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There are some festivals, which find their way across the border. And Holi, the festival of colours, is one of them. Celebrated mainly in north India, and now across the country,the festival falls in March,signaling the onset of spring.
Traditionally, a bonfire is lit on Holi eve, signifying the victory of good over evil. Colours, gaiety and lots of fun is the common thread of the festival that is celebrated in different styles across the country.
After a bout of throwing colour,both dry (gulal) and wet (coloured water) at one another, mouthwatering delicacies, mainly gujjias, and drinks in the form of thandai and the heady bhang, bring family and friends together. This may well be one of the main attractions for foreigners,who head for places like Mathura, Varanasi and Jaipur.
Every year, these cities witness a surge in overseas tourist arrivals. Thus it is that the festival has become popular overseas,particularly in countries with a sizeable Indian diaspora.Our neighbour, Pakistan, has even chosen to declare a holiday to mark Holi.
They say, when one is away from home one realises the importance of celebrating festivals. As in India, people settled abroad greet friends and exchange sweets. It may well be a means to socialize but it also serves to bind the people of Indian origin and also to their roots. We take readers on a trip to different countries to see how Holi is celebrated there:
With a large number of Indians residing in the US, Holi is celebrated with much fervor.Indians from major cities and colleges team up with local friends to celebrate the coming of spring. Different societies set up by Indians residing in various cities help organise the festivities. In New York, Holi parades are taken out. People can be seen having fun in these parades, playing with colour.Many a time Bollywood actors join the celebrations that see dance performances, fashion shows and music concerts. There is so much revelry that it becomes quite difficult to imagine that New York is not in India. With the rise in popularity of Holi,celebrations are seen at Las Vegas, Idaho and Arizona,as well as several cities in California,including Los Angeles, San Bernardino and Sacramento.
Being the second largest ethnic minority in the UK, Indians settled there do not miss out on the excitement of celebrating Holi. One can particularly sense the zeal in localities with a large number of Indians. For instance,in Leicester,where every Indian festival is celebrated in full spirit, enjoyment reaches its peak during Holi. Like the US, here too, Holi parade is taken out.In the evening people visit their friends and relatives to exchange greetings and sweets. They also apply tilak to mark the traditional joy.
Celebration of Holi in Australia is the same as in the US and the UK. However, Bharatiya Vidya Bhawan takes a lead in terms of organising festivities. Holi is celebrated in the most prominent location,constantly visited by people from every community,such as Darling Harbour (Sydney). The two-day festival at Tumbalong Park at Darling Harbour gives visitors to chance to enjoy performances and delicious Indian vegetarian food and craft stalls. A Rath Yatra (the journey of the hand-pulled Chariot of Lord Jagannätha) passes through the busy streets of Sydney, culminating at Darling Harbour and Tumbalong Park.
Due to the common cultural roots, Holi in Pakistan is celebrated in the same way as it is in India. People here follow the same rituals and traditions, such as cleaning one’s house, preparing delicacies like Gujia, Papri and Dahi Badas, meeting up with friends and playing with colours.Local Hindus gather in temples. Much gaiety can be seen in temples located in cities with comparatively greater Hindu population such as Lahore and Sindh region. In Punjab province, men form a pyramid to break a matka, or clay pot, which is hung at a high spot. Onlookers throw water and colour on the human pyramid.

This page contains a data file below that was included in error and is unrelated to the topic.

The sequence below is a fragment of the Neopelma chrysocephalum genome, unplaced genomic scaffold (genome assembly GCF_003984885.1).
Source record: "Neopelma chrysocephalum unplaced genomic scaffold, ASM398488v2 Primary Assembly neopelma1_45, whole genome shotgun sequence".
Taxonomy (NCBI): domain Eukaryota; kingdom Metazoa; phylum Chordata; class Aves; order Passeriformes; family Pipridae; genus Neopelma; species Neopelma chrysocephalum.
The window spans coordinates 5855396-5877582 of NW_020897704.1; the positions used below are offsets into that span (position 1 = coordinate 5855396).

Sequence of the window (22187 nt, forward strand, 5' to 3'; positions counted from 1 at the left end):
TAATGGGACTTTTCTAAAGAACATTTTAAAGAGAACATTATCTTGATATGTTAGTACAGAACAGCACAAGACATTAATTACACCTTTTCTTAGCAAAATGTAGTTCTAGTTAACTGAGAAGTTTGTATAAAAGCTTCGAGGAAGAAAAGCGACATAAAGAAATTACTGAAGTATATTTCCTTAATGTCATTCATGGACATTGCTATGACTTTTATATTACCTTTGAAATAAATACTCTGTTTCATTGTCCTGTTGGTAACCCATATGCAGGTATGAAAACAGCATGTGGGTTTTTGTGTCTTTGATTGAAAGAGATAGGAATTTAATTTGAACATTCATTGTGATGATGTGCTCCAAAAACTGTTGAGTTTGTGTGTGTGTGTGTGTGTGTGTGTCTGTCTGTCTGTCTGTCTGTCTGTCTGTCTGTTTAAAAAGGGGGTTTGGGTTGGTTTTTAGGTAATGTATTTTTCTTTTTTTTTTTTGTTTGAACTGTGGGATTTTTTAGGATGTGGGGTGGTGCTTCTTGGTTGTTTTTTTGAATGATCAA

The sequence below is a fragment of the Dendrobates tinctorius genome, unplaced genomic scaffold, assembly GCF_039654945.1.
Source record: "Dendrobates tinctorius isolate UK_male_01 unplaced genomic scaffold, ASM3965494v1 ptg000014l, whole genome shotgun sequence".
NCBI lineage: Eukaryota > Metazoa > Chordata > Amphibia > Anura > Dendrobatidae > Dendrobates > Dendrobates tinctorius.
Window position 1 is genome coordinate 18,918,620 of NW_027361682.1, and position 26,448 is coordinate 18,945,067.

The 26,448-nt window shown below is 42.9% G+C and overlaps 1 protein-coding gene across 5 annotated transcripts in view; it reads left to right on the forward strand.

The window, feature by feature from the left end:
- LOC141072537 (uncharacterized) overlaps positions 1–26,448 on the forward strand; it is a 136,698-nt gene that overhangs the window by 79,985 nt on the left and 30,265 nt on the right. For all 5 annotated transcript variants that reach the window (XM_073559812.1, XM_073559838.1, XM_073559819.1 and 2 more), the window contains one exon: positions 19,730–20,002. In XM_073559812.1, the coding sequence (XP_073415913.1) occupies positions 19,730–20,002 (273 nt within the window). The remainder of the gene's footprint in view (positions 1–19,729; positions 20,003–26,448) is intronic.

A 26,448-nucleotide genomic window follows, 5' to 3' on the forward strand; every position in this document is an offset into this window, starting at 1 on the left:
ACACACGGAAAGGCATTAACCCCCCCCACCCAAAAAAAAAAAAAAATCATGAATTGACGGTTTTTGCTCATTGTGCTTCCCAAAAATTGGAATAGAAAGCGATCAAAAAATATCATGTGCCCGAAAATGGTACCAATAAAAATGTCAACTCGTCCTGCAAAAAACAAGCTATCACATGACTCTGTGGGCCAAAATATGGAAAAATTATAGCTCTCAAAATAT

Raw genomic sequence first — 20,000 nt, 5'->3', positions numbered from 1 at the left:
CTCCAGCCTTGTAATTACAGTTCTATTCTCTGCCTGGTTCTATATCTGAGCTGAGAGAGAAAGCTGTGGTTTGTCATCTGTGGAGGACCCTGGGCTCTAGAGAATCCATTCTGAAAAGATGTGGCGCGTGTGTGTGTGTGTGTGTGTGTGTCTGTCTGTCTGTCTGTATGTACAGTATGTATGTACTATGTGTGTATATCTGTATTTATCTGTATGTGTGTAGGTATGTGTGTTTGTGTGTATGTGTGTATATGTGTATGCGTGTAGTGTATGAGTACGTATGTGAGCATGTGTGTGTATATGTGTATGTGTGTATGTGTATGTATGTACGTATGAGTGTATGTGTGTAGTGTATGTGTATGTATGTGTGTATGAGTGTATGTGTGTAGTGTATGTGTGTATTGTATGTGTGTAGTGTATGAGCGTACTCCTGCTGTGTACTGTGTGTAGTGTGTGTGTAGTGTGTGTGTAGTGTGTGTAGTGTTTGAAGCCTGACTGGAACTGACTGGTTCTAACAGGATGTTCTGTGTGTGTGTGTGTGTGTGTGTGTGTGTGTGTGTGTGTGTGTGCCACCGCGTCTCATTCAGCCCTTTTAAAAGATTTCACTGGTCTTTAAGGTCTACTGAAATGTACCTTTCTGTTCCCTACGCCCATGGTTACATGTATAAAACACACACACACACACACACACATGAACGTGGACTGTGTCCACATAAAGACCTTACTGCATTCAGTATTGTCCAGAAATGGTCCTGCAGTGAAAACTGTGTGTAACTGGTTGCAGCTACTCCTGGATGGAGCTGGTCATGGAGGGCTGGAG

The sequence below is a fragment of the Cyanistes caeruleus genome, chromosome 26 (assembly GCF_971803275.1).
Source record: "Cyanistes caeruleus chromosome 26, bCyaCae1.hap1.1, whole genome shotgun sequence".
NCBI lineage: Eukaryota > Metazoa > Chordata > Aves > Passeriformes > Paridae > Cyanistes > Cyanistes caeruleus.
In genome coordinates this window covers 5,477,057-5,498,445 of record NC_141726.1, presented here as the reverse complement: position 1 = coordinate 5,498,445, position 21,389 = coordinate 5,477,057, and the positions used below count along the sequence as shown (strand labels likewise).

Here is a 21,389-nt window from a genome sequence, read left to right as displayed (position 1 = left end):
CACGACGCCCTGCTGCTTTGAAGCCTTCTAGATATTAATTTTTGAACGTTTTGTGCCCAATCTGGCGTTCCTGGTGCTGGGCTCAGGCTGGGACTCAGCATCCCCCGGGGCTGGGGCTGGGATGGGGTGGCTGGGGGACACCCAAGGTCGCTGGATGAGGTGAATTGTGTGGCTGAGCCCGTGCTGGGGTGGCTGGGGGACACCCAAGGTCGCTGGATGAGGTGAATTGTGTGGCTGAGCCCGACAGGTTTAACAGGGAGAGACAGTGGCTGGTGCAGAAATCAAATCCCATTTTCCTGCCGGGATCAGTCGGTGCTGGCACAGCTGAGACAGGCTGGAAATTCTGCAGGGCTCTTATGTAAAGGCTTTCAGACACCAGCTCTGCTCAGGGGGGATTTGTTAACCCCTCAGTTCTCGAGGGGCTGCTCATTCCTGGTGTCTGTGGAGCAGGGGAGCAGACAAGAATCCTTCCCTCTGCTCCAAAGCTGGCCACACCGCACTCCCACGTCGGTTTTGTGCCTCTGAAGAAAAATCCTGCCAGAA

In countries like Trinidad and Tobago, Guyana, Mauritius and Fiji, where Indian people were taken as indentured labourers during the colonial era, Holi is celebrated with the same fervor as in India. In Trinidad and Tobago, it is celebrated on the Sunday closest to the actual date. In Guyana, the main celebration in Georgetown is held at the mandir (temple) in Prashad Nagar. In Mauritius,Holi comes close on the heels of Shivaratri
Credits: The Statesman
By Plabita Sharma
The World Vegan month of November usually brings with itself an increased amount of dialogue and searches about Vegan lifestyle, sustainable living and clean beauty. Before pondering any further, it is important to understand what the Vegan lifestyle is and how it goes beyond the concept of consuming a plant-based diet. Veganism essentially is a lifestyle that is driven by compassionate choices and an increased awareness of one's actions on the world. Thus motivated by the two, a vegan individual usually carefully curates their day-to-day practices in a manner that does little to no- harm to the planet, the people and all of its inhabitants.
Beauty as industry has time and again been scrutinised for its effects on the consumers and the ecosystem - this can be during the manufacturing process or the effect it has on the consumer's thought processes. Now, as the world moves towards adopting Global Sustainability Goals, committing to a world that works with the natural resources instead of against them - it is only fair for each individual to be curious about making the right choices to make their beauty bag as consciously curated as possible. With multiple brands coming up with new standards of vegan and sustainable beauty, many consumers are left confused and doubting the authenticity of these claims. So here is a quick guide that can help you make the right choices: